I just read an excellent article on creating loyalty programs for small businesses. It’s by Derek at Social Triggers and it really makes some good points. One of the key takeaways from the post is how big of an impact giving your customers a head start on earning a reward can be if you do it right.
Loyalty programs work for a lot business types from Subway locations to Car Washes and Massage studios. Some industries struggle to make them work. Services with infrequent transactions are a lot harder to come up with a good loyalty program. It isn’t very easy for a dentist or a real estate agent to create something compelling. (If you have heard of some awesome one though let me know!)
Here’s a link to Derek’s article… good stuff!
There was a post recently on the Small Business Search Marketing blog pointing out some of the weaknesses in a recent article by NAR attempting to give advice to Real Estate Agents on how to improve their search engine optimization and therefore rankings. In general I agree with the points made by Matt McGee in the article except I’m tempted to condemn comment spam in more stringent ways. If you are a real estate agent take the time to read the points in the following article:
SEOmoz came out with a great post on how to go through the Google Local results of competitors to find directories that are being used by the algorithm to rank businesses. Of particular note is the importance placed on perfect consistency from one listing to another. The general idea is that by looking through the reviews on each business you can click through to the sites themselves and add your information too. At the very least you get some link-building done and at best reinforce your businesses credibility with Google. The post itself has screenshots and instructions. You should read the post and do what it says for your business. And, you should probably do it soon!
I’ve been playing with Google Buzz off and on trying to evaluate it both for my personal life and as a tool for business. I’m not sold on it yet for business. That isn’t the same as saying that I don’t see potential there! My personal view is that I’m going to wait a little a while and see how the eco-system around Buzz develops as well as what kind of changes Google makes to the service going forward. There were a flurry of modifications early and it seems likely that additional updates will be flowing pretty frequently in the coming months. Adam Ostrow wrote a brief post on Open Forum that breaks down 5 Opportunities for Small Businesses in using Google Buzz. It’s a little mis-named since it largely describes how Buzz works and echoes my hesitations but there are some points in there about the differentiation of Buzz from other services that are good to know about.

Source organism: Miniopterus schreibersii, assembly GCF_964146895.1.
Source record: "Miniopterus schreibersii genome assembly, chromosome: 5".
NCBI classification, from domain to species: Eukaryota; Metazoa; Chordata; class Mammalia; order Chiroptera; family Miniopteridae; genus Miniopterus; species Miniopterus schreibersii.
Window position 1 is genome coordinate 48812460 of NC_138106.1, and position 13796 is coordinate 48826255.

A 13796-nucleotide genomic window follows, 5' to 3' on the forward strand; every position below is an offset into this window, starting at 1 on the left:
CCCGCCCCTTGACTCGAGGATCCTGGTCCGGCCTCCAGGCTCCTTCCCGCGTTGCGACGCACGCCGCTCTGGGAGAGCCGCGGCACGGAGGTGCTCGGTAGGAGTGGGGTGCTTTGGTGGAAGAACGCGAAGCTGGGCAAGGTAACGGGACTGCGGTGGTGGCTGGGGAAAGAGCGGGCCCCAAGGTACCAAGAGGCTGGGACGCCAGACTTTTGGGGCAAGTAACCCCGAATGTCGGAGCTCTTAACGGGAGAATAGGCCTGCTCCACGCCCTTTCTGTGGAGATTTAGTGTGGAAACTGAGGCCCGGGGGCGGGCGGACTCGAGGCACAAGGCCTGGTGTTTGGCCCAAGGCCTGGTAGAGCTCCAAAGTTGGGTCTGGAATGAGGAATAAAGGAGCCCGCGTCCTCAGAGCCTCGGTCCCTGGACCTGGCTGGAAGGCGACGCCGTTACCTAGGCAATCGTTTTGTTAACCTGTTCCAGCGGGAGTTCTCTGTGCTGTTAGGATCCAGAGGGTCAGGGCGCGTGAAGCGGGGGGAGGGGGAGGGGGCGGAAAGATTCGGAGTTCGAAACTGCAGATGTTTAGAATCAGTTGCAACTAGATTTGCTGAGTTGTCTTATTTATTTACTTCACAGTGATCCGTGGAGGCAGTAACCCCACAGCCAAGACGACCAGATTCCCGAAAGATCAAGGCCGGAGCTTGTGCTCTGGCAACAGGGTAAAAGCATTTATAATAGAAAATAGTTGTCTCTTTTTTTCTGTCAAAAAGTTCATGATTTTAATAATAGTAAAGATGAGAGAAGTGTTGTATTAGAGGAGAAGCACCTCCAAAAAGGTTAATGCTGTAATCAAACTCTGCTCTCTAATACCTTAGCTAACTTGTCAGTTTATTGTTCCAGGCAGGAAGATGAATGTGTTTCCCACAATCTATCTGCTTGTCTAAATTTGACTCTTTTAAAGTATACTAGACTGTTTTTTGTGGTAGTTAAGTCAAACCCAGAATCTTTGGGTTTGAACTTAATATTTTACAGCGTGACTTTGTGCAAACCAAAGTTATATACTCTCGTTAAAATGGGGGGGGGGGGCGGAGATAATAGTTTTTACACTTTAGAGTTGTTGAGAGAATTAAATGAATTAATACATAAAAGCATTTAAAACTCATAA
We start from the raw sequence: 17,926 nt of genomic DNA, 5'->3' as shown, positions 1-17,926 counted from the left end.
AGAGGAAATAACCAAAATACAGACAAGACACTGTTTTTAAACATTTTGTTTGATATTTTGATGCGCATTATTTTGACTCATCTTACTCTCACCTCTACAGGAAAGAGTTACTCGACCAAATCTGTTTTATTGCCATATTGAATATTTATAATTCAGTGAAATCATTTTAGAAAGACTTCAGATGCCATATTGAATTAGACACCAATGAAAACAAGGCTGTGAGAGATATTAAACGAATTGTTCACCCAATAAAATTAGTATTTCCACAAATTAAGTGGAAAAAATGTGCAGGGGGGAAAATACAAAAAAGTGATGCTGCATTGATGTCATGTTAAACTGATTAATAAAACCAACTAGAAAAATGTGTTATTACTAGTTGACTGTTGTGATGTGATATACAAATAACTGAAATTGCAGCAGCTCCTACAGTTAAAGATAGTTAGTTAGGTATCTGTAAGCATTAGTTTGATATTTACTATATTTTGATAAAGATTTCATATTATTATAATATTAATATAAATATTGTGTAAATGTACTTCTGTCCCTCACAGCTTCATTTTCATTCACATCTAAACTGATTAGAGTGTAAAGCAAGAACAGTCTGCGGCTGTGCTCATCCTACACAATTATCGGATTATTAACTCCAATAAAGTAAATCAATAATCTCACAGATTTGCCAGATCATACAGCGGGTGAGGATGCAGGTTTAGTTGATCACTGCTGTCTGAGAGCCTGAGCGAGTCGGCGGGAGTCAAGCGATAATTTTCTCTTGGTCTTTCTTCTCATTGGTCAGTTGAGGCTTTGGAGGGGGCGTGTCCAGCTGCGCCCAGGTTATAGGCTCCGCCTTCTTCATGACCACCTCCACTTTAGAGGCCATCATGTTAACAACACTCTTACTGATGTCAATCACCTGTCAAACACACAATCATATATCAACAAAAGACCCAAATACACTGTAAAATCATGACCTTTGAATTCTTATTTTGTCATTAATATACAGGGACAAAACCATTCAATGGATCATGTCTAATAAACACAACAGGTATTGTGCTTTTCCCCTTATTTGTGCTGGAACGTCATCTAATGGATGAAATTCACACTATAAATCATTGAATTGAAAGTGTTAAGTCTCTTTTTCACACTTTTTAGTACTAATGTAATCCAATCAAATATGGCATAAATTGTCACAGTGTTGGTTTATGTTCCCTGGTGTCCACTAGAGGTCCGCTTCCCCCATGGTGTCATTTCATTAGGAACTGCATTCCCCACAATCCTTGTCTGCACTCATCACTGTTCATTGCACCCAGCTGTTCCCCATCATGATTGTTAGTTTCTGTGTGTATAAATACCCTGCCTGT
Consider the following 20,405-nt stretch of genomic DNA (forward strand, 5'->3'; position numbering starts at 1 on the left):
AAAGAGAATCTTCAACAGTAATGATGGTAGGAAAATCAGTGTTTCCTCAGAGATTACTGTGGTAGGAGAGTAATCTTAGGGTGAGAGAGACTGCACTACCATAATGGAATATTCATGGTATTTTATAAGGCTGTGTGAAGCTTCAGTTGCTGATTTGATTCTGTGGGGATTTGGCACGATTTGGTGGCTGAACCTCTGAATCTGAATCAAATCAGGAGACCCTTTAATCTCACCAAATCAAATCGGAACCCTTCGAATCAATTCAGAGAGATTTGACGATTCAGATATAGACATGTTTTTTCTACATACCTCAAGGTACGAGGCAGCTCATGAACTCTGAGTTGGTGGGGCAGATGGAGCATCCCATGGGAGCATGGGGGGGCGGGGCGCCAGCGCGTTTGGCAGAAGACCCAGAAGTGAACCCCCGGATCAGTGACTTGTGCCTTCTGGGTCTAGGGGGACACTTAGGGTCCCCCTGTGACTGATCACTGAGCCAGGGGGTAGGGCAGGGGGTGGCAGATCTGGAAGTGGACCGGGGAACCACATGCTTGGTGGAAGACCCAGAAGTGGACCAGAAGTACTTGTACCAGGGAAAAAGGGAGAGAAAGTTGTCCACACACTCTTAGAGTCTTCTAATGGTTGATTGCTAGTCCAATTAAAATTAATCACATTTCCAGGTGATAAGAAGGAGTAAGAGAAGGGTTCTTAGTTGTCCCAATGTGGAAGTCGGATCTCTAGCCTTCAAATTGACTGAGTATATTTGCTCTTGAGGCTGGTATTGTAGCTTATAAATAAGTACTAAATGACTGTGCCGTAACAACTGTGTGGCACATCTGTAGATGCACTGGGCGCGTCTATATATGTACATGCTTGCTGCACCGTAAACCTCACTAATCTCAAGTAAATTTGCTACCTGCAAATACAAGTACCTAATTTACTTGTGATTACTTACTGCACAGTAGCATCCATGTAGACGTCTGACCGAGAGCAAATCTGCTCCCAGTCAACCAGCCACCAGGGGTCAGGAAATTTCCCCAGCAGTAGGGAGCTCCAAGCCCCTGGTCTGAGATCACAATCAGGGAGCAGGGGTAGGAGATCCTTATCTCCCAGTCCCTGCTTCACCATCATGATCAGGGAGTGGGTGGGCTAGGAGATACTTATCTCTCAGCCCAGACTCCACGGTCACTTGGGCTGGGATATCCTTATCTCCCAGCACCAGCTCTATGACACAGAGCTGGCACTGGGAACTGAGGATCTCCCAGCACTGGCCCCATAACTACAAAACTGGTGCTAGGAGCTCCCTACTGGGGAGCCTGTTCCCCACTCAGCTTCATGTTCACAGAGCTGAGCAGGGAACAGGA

Well, it was bound to happen. Google noticed how many spammy, manipulative business entries were being made in their database for the Local Business Center. Their “Business Listing Quality Guidelines” are posted for all to see and abide by. Ignore at your own peril! You never know how long it will take for them to enforce these guidelines or how rigorously they will but rest assured if Google thinks the results are being degraded for their users, they won’t hesitate to bounce businesses out of the listings or blacklist you. Check out the guidelines and make sure you play nice!
Google has made a couple of moves recently that show it is serious about moving to defend it’s turf in local search. Google dominates search in general and efforts by other companies to carve out a local search niche have not gone unnoticed! While Google maps have long provided excellent local search functionality there are two relatively new releases or enhancements that demonstrate Google’s commitment. And THAT is the really scary part if you are Yelp… Google is likely to continually enhance and improve their product as fast or faster than anyone else can keep up. Here are the two developments that have recently rolled out:
- 1) Google Place Pages – Place Pages take the previous bubbles in Google Maps and gives them their own page. Who cares right? Not quite… it also gives them their own URL. That’s where the big change is. Now Google can index those pages and start serving them up in non-maps searches for businesses or categories in their main search results. Over time, this probably means that top 10 results are really just top 9 results because a Place Page will likely take up one spot most of the time.
- 2) Improvement to Mobile Search – Google added functionality to improve the ability of users of their mapping application to do business searches on smartphones. Yelp had previously offered superior functionality in this regard and appears to have perhaps hoped it could be an ongoing source of differentiation and value. So much for that idea. Just like the mobile GPS manufacturers just found out… Google isn’t going to stay satisfied with their current offerings for very long in any area. The moral of the story is that if you have a business that remotely competes with Google you had better sprint full-speed ahead on innovation and improvement. In a tie, Google will win with consumers due to the comfort level of their brand…
I’m looking forward to seeing how Google continues to develop in these directions… I don’t really know if there will be long-term survivors from the mix of companies that were hoping to find a home in the local search or directory niche. Things are going to get a lot worse for them before it gets better. I assume Microsoft and Bing can’t be far behind in this area either.